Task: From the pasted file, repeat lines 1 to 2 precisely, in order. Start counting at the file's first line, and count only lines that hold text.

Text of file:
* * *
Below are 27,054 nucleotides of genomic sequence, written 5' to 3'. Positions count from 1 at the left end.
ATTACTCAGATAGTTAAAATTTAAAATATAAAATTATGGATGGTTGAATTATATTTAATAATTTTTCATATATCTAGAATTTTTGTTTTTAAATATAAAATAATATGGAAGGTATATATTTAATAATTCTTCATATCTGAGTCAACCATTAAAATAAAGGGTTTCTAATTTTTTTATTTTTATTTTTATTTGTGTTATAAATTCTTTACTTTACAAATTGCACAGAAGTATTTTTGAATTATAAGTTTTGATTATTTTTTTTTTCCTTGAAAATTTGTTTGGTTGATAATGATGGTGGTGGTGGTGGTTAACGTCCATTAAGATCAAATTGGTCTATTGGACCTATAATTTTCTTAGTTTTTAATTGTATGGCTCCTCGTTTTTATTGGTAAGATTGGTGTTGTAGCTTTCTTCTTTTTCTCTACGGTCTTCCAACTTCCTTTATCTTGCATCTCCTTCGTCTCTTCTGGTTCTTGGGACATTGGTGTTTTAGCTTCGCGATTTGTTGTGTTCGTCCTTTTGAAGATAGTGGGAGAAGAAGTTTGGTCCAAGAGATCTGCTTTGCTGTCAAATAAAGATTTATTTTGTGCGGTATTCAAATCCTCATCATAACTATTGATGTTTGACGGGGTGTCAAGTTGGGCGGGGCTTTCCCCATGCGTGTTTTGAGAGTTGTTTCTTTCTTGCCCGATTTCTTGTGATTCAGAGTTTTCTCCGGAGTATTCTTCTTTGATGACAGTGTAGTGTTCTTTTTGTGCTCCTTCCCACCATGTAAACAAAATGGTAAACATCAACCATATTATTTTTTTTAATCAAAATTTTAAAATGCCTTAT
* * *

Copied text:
Below are 27,054 nucleotides of genomic sequence, written 5' to 3'. Positions count from 1 at the left end.
ATTACTCAGATAGTTAAAATTTAAAATATAAAATTATGGATGGTTGAATTATATTTAATAATTTTTCATATATCTAGAATTTTTGTTTTTAAATATAAAATAATATGGAAGGTATATATTTAATAATTCTTCATATCTGAGTCAACCATTAAAATAAAGGGTTTCTAATTTTTTTATTTTTATTTTTATTTGTGTTATAAATTCTTTACTTTACAAATTGCACAGAAGTATTTTTGAATTATAAGTTTTGATTATTTTTTTTTTCCTTGAAAATTTGTTTGGTTGATAATGATGGTGGTGGTGGTGGTTAACGTCCATTAAGATCAAATTGGTCTATTGGACCTATAATTTTCTTAGTTTTTAATTGTATGGCTCCTCGTTTTTATTGGTAAGATTGGTGTTGTAGCTTTCTTCTTTTTCTCTACGGTCTTCCAACTTCCTTTATCTTGCATCTCCTTCGTCTCTTCTGGTTCTTGGGACATTGGTGTTTTAGCTTCGCGATTTGTTGTGTTCGTCCTTTTGAAGATAGTGGGAGAAGAAGTTTGGTCCAAGAGATCTGCTTTGCTGTCAAATAAAGATTTATTTTGTGCGGTATTCAAATCCTCATCATAACTATTGATGTTTGACGGGGTGTCAAGTTGGGCGGGGCTTTCCCCATGCGTGTTTTGAGAGTTGTTTCTTTCTTGCCCGATTTCTTGTGATTCAGAGTTTTCTCCGGAGTATTCTTCTTTGATGACAGTGTAGTGTTCTTTTTGTGCTCCTTCCCACCATGTAAACAAAATGGTAAACATCAACCATATTATTTTTTTTAATCAAAATTTTAAAATGCCTTAT